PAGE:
Too few people in the UK – and in Europe generally – are aware of what is happening in this part of the world of the pace of change, of the dynamism to be found throughout the region.Too many in the UK at least project on to Singapore their pre-conceived political views, without bothering themselves with the reality. I hope that in a small way this book may reduce that tendency.
In anniversary years such as this, it’s natural for us to look back, to rediscover and reappraise the past. That is what Prof Koh and I have tried to do in this book. But in my role as High Commissioner, my day job is to deal with the present and look to the future. And I’m glad to say that the present state of the bilateral relationship is strong.
Whether it’s in the economic sphere, with over 4000 British companies with a presence in Singapore and with extensive Singaporean investment in the UK.
Or in science and innovation with so many research collaborations between our scientists it’s impossible for us to keep track of them all. Or in education with 7000 young Singaporeans studying in the UK, another 50000 studying in Singapore for British qualifications and more and more young Brits spending time at NUS or NTU or SMU as part of their studies. Or in defence and security, with a Singaporean regularly being selected as the top overseas student at our Staff Colleges and with four Royal Naval vessels visiting Singapore in the space of 12 months.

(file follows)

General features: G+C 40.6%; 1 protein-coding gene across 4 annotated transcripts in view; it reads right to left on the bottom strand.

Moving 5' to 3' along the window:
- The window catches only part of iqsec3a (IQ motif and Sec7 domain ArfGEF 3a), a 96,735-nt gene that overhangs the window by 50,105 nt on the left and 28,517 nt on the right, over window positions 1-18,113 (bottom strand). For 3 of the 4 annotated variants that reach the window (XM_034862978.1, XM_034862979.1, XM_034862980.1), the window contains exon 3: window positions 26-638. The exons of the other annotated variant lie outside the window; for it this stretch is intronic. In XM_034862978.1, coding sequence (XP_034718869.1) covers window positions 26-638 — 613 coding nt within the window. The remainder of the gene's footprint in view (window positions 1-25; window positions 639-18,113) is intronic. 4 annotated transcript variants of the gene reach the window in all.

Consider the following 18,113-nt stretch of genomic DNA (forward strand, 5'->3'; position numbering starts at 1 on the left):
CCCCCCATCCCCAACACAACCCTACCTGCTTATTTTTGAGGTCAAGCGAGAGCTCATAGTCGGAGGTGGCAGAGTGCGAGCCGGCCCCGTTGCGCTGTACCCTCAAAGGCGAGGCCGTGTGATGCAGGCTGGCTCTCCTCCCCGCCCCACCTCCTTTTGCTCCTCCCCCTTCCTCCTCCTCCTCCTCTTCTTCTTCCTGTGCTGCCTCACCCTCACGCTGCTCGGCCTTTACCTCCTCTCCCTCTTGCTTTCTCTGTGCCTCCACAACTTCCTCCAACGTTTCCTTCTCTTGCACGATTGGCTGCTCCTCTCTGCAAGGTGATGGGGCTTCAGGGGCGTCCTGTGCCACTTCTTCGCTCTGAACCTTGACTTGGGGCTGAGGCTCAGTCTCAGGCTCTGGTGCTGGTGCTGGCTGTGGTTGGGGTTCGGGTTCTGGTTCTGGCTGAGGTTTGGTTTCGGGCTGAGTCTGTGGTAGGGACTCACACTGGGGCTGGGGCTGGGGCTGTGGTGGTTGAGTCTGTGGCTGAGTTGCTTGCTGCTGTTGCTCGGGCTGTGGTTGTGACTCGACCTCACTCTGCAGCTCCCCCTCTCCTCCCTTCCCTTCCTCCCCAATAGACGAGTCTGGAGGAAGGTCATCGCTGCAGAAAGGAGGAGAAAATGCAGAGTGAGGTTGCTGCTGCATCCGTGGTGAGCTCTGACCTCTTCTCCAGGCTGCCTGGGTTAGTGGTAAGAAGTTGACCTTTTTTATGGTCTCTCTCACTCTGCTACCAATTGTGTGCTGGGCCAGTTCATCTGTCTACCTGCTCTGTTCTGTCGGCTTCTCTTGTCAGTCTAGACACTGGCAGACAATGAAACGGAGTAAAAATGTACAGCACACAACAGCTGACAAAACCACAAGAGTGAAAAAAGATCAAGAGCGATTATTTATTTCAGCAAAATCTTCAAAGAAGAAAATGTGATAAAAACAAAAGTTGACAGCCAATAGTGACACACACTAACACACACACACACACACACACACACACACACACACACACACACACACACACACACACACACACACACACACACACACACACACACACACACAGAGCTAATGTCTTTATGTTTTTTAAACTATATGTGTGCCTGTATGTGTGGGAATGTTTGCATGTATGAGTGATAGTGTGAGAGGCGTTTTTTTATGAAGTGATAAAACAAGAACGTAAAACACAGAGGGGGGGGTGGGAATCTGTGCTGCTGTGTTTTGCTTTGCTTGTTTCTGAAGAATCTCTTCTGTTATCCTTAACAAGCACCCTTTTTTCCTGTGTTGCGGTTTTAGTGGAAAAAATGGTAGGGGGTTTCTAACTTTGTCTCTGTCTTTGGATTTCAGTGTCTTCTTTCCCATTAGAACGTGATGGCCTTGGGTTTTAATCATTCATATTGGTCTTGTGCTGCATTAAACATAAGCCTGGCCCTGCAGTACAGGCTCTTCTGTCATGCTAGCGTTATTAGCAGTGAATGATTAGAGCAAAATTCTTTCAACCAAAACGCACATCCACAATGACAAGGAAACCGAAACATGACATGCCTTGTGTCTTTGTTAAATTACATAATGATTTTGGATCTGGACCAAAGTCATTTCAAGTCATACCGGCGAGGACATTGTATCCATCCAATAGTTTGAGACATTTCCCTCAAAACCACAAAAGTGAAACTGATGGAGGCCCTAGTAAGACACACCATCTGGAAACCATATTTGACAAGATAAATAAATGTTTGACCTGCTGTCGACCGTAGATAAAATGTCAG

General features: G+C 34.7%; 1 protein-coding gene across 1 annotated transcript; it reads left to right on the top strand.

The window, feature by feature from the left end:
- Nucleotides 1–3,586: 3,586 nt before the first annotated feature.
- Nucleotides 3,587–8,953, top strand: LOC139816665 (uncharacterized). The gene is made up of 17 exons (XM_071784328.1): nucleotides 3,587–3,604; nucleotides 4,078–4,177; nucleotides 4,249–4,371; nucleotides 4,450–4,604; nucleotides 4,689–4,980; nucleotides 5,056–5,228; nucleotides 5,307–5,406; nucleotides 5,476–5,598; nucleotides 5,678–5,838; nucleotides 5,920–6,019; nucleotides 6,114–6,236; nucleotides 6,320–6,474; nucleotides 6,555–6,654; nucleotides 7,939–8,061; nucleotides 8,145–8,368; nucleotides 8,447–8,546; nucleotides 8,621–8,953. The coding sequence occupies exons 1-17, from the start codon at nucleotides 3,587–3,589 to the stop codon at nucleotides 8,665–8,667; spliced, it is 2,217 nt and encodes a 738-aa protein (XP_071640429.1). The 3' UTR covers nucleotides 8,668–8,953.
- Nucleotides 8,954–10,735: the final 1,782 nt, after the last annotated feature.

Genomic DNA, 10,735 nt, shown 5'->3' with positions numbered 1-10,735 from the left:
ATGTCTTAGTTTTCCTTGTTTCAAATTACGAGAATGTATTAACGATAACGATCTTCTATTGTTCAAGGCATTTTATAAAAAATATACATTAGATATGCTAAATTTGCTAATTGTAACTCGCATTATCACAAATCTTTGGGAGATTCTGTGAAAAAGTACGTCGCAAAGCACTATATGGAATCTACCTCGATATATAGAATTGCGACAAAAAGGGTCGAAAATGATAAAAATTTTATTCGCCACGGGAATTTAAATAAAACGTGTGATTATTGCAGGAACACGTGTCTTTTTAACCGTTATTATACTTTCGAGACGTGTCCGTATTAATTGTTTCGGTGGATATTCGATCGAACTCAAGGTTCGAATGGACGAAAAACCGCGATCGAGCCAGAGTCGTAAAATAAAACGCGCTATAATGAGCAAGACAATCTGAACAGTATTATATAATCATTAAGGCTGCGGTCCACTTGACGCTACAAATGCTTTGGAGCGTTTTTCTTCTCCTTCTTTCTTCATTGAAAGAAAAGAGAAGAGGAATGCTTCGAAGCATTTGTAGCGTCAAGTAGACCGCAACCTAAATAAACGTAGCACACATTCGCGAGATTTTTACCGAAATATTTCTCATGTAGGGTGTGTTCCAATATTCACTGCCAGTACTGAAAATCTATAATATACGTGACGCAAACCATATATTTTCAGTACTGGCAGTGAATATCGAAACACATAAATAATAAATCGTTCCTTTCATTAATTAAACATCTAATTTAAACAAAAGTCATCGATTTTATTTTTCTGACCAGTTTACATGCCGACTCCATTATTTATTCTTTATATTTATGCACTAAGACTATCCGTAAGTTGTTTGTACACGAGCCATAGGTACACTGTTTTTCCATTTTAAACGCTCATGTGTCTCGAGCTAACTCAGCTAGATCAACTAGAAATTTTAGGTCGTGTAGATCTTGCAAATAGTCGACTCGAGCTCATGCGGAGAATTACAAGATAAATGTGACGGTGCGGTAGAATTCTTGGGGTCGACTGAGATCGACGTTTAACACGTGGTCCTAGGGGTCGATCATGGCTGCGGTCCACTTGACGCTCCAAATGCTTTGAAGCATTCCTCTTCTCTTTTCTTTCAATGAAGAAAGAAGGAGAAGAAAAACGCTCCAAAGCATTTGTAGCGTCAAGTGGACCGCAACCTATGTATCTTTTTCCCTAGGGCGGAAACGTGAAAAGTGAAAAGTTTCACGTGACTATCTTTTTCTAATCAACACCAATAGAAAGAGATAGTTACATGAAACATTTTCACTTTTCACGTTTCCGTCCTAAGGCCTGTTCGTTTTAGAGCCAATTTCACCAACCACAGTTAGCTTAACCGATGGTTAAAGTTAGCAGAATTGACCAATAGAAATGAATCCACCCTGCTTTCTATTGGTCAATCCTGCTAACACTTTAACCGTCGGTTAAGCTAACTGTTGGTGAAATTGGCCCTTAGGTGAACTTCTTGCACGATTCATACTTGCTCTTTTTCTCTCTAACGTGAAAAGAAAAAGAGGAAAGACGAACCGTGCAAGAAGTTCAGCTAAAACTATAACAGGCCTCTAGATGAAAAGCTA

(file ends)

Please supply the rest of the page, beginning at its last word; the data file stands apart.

Yet while the relationship is strong, the potential is there for it to deepen further. And that is why our two Foreign Ministers, Dr Vivian Balakrishnan and Jeremy Hunt, launched our new SG-UK Partnership for the Future on 4 January during the Foreign Secretary’s recent visit to Singapore. Through this Partnership we can take our relationship to a new level. So while our shared history is rich – as I think we capture in this book – our shared future can be even brighter.
Thank you again to all of you for coming this evening. Thank you Minister. Thank you to the National Museum of Singapore for allowing us to use the facilities here. I feel it to be a particularly appropriate venue, not just because of the subject of the book but because my wife Anne has spent so many hours here as a docent, learning about Singapore’s history and sharing her knowledge with others, Singaporeans and foreigners.
It’s a happy coincidence that my parents are able to be here this evening and in true Academy Awards fashion I want to thank them for their love and support. I’m very grateful to everyone at SPH, above all to our editor Kelly Pang, for their support for the project. Thank you to my colleagues from Eden Hall who have helped arrange this event but more generally for the High Commission and British interests in Singapore.
Ladies and gentlemen, as I say in my Foreword to the book, I was deeply honoured when Prof Koh made me an offer I couldn’t refuse to co-edit this volume with him. Tommy, every one of my colleagues in the Diplomatic Corps has nothing but the greatest respect, admiration and affection for you as a legal scholar, an outstanding diplomat, and as a person. Honestly, it is one of the proudest moments of my professional life to see my name alongside yours on the cover of this book.
Thank you for giving me the opportunity. I hope you all enjoy the book.